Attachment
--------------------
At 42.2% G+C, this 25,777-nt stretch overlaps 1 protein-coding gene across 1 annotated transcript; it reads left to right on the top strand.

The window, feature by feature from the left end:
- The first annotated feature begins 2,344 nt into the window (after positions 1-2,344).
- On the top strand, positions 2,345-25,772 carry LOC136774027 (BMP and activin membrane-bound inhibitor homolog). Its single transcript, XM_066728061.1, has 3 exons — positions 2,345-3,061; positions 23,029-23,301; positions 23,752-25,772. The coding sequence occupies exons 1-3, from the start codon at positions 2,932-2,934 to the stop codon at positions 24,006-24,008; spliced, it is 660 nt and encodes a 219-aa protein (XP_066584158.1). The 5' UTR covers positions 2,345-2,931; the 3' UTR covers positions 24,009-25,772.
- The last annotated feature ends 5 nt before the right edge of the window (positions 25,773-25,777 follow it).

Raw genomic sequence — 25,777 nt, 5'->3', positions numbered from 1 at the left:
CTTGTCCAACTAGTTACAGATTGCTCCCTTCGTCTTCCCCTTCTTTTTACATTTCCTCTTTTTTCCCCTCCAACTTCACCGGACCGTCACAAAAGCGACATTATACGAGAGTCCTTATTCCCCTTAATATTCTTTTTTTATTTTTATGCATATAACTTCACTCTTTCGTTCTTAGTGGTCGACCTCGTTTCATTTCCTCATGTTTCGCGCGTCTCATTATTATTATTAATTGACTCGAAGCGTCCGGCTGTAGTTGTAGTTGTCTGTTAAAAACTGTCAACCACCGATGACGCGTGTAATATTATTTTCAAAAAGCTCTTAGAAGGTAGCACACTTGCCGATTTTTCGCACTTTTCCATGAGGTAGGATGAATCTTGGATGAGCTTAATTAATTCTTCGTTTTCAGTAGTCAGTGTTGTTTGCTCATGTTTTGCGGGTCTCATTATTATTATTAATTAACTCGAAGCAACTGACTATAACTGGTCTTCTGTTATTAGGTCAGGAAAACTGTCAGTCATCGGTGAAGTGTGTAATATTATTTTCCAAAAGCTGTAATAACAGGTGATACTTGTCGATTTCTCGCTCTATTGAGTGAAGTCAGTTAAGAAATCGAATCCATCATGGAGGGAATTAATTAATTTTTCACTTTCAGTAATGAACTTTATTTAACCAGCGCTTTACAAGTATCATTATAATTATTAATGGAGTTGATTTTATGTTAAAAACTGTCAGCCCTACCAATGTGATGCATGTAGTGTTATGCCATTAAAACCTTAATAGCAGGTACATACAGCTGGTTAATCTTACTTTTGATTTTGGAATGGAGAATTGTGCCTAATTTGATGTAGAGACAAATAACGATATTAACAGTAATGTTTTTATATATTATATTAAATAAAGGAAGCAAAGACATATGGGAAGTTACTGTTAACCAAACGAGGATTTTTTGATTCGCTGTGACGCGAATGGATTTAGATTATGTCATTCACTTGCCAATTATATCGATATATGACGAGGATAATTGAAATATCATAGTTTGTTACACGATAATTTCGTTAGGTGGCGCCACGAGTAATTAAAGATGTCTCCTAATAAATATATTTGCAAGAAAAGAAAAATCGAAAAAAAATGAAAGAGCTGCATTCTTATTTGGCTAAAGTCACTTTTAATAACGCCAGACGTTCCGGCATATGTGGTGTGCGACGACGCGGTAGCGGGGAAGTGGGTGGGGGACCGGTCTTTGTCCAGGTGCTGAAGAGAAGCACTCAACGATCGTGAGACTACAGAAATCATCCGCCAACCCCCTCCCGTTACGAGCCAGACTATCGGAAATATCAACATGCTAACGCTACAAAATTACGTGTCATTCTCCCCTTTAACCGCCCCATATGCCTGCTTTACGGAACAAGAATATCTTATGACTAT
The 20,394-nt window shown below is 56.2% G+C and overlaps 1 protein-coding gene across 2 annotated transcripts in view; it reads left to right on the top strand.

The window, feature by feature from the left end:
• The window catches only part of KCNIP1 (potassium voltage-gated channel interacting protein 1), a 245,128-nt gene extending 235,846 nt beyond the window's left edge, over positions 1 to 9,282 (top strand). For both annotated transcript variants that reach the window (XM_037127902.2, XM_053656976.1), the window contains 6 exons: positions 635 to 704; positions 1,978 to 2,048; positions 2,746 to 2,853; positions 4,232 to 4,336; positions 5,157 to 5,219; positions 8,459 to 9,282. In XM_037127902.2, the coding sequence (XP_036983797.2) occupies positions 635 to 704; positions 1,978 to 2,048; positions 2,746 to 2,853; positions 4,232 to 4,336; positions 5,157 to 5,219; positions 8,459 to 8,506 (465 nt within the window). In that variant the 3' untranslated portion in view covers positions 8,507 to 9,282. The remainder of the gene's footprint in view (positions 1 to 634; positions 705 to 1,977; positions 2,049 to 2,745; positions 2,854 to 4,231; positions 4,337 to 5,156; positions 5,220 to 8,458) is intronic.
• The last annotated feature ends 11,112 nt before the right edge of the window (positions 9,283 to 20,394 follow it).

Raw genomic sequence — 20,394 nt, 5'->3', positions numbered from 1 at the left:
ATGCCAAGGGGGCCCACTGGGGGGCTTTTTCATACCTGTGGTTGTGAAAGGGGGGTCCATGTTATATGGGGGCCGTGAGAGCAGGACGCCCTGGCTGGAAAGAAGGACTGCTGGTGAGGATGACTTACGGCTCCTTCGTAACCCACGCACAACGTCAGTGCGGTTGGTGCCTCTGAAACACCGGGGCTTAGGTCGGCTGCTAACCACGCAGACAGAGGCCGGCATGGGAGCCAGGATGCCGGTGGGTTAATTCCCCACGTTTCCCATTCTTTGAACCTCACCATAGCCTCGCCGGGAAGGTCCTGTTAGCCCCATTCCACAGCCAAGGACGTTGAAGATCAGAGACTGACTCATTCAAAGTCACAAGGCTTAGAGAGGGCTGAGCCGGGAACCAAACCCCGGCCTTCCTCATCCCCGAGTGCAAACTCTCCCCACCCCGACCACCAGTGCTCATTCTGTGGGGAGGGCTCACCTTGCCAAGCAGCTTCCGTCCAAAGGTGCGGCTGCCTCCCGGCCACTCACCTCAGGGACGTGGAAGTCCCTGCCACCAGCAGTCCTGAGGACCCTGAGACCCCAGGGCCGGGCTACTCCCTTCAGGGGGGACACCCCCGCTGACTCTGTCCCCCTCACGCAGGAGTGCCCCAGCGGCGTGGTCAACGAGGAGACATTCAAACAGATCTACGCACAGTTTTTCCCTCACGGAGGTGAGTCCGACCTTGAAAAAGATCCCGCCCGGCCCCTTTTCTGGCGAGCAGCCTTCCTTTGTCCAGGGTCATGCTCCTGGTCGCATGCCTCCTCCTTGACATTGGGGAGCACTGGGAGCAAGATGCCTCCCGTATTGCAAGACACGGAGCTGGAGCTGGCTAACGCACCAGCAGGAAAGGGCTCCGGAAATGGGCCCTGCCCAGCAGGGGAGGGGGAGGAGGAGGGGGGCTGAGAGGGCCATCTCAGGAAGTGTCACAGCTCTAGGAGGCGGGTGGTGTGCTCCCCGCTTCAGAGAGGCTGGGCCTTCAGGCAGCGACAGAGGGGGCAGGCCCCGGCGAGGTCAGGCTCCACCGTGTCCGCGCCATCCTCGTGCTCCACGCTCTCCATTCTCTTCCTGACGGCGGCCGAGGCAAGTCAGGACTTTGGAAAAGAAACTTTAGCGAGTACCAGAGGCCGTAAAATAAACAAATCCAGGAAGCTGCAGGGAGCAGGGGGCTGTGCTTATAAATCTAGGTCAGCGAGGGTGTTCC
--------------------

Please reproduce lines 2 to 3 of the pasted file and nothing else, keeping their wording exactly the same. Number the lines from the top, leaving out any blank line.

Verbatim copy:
The window, feature by feature from the left end:
- The first annotated feature begins 2,344 nt into the window (after positions 1-2,344).